One fewer hero: farewell to David Bowie, a singer who leaves a legacy
Bowie was no stranger to publicity, or controversy, ever since the success of his first hit single, Space Oddity, in 1969. His ever-changing roster of onstage personas – Ziggy Stardust, Aladdin Sane, The Thin White Duke – kept him in the spotlight.
His unashamedly theatrical approach to the role of pop star, coupled with his wilful androgyny in more conservative times and an ever-reliable chain of musical gems meant Bowie was a favourite of both tabloid gossip pages and serious music journalists throughout the 1970s, 1980s and into the 1990s.
In typically obtuse Bowie fashion, the singer became more publicity-shy in later years. Blackstar, his 25th studio album, was released without fanfare, marketing or publicity just two days before his death. This was a low-key approach Bowie had followed with his releases for some time, and while all the logical rules of pop stardom would suggest such refusal to play the game should spell the death knell for a career, such was Bowie’s influence that it seemed to merely add to his mystique and bolstered the respect afforded to this bona fide legend.
Bowie was born David Jones in Brixton, London, on January 8, 1947. His early years offered little sign of the musical genius that was taking shape, although his biographer, Christopher Sandford, noted that the youngster’s voice was considered “adequate” by his choir master, while his playing of the recorder demonstrated “above average” musical ability.
Bowie’s interest in music was awoken in 1956 when his father brought home a selection of singles from American artists including Little Richard and Elvis Presley. Bowie later said that on first hearing Richard’s Tutti Frutti, “I had heard God”.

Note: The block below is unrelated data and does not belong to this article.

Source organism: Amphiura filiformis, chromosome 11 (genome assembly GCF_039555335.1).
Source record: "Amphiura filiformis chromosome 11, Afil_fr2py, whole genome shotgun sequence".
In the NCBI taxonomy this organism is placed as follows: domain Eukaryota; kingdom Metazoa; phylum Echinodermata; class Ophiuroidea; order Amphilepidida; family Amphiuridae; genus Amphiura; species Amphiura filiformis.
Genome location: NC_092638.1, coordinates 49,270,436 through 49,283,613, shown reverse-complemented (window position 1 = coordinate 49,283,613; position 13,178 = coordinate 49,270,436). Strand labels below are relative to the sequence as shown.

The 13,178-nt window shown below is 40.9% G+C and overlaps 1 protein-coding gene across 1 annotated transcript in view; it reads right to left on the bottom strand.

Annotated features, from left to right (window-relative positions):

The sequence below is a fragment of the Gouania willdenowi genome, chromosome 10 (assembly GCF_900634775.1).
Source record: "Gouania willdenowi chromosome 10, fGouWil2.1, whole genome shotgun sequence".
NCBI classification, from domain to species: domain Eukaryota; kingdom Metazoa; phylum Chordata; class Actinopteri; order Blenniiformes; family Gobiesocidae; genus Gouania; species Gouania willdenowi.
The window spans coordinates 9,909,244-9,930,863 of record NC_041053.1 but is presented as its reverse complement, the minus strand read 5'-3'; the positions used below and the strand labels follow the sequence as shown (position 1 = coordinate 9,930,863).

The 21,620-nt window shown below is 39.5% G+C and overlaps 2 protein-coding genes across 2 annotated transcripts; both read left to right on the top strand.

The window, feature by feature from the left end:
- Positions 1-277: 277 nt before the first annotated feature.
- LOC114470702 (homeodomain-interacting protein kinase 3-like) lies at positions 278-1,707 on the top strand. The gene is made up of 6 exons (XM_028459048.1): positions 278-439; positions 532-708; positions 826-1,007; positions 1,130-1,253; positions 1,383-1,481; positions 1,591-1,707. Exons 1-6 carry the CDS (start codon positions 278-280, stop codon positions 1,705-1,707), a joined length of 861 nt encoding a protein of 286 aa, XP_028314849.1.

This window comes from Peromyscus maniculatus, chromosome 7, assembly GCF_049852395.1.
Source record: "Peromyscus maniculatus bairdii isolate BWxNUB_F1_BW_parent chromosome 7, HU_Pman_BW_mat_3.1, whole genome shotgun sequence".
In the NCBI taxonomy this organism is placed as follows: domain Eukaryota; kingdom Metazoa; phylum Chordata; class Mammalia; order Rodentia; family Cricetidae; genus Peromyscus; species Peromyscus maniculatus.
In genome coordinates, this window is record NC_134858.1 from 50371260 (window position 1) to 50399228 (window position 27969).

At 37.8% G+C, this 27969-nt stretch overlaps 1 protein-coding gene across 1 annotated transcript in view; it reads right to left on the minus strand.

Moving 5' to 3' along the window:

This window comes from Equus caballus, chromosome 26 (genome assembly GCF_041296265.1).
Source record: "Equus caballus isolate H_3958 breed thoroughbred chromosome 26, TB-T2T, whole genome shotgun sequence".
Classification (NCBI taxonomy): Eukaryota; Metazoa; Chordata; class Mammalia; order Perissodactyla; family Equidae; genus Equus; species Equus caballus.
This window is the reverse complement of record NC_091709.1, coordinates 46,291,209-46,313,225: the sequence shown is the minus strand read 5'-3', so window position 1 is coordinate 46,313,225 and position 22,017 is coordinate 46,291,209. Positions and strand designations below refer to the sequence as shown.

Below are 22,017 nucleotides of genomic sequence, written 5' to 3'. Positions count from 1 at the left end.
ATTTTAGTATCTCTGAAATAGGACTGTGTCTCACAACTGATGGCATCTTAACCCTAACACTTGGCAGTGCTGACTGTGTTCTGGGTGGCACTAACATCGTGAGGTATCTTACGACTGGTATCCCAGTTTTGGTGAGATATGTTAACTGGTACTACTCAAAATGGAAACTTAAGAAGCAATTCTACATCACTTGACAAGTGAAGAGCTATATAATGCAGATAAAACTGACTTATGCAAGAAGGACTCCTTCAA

In 1961, Bowie’s mother bought him a plastic alto saxophone and he took lessons from a local musician. However, the 1960s were marked largely by failure, as Bowie performed in a number of bands with little recognition or success. In 1967, he went solo, changing his name to Bowie, in honour of the American frontiersman who invented the famous knife.
He also wanted to avoid being confused with fellow Brit Davy Jones from The Monkees, who were at the peak of their success at the time.
Still success proved elusive. His debut solo single, The Laughing Gnome, sank without trace, and his debut album, David Bowie, met a similar fate.
Bowie took a two-year hiatus from music, during which time, partly inspired by a short-lived relationship with dancer Lindsay Kemp, he began to explore a more theatrical approach to performing. In 1969, he released Space Oddity. The track chimed with the zeitgeist of that year’s Apollo 11 mission and became his first UK top 5 hit, although the accompanying album did not achieve major commercial success until a 1972 rerelease.
His next two albums, The Man Who Sold the World (1970) and Hunky Dory (1971) were commercially solid, without achieving huge success on release, although Bowie’s decision to wear a dress for most of the US publicity tour for The Man Who Sold the World brought him plenty of media attention.
It was 1972’s The Rise and Fall of Ziggy Stardust and the Spiders from Mars that would elevate him to the level of rock royalty, a position he would never truly relinquish.
Bowie’s subsequent career took in experiments with jazz, industrial, drum and bass and soul. He duetted with Freddie Mercury and Lou Reed, and starred in films including Labyrinth, The Man Who Fell to Earth, The Hunger, Absolute Beginners and Merry Christmas, Mister Lawrence.
His debut Glastonbury headline gig, which unbelievably took until 2000 to materialise, was a moment of genuine rock history, condensing a thee-decade career into one spine-tingling performance that stands out as one of the greatest concerts I have seen.
Bowie sold an estimated 140 million albums. He was inducted in the Rock’n’roll Hall of Fame in 1996, was made a Commander of the French Ordre des Arts et Lettres in 1999, and turned down a CBE and a knighthood in 2000 and 2003 respectively. He is survived by his wife, Iman, and their 15-year old daughter, Alexandria, as well as ex-wife, Angela, and their son, film director Duncan Jones, formerly known as Zowie.
Updated: January 11, 2016 04:00 AM